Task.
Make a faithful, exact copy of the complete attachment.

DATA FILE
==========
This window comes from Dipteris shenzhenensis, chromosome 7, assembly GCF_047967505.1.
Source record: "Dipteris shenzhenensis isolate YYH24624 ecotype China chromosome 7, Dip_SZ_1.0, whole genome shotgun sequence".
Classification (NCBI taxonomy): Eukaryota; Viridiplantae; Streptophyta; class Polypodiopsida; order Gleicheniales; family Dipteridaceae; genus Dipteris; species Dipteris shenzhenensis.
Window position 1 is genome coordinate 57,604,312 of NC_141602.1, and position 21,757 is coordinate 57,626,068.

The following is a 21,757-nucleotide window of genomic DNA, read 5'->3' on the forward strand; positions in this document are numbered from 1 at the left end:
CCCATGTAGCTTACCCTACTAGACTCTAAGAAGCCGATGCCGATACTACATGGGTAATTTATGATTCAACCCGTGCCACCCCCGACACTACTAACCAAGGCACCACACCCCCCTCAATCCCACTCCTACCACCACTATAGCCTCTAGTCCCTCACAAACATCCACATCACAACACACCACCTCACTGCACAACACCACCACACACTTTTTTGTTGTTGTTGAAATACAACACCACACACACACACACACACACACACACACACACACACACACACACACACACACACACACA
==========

This window comes from Dipteris shenzhenensis, chromosome 7, assembly GCF_047967505.1.
Source record: "Dipteris shenzhenensis isolate YYH24624 ecotype China chromosome 7, Dip_SZ_1.0, whole genome shotgun sequence".
Classification (NCBI taxonomy): Eukaryota; Viridiplantae; Streptophyta; class Polypodiopsida; order Gleicheniales; family Dipteridaceae; genus Dipteris; species Dipteris shenzhenensis.
Window position 1 is genome coordinate 57,604,312 of NC_141602.1, and position 21,757 is coordinate 57,626,068.

The following is a 21,757-nucleotide window of genomic DNA, read 5'->3' on the forward strand; positions in this document are numbered from 1 at the left end:
CCCATGTAGCTTACCCTACTAGACTCTAAGAAGCCGATGCCGATACTACATGGGTAATTTATGATTCAACCCGTGCCACCCCCGACACTACTAACCAAGGCACCACACCCCCCTCAATCCCACTCCTACCACCACTATAGCCTCTAGTCCCTCACAAACATCCACATCACAACACACCACCTCACTGCACAACACCACCACACACTTTTTTGTTGTTGTTGAAATACAACACCACACACACACACACACACACACACACACACACACACACACACACACACACACACACACA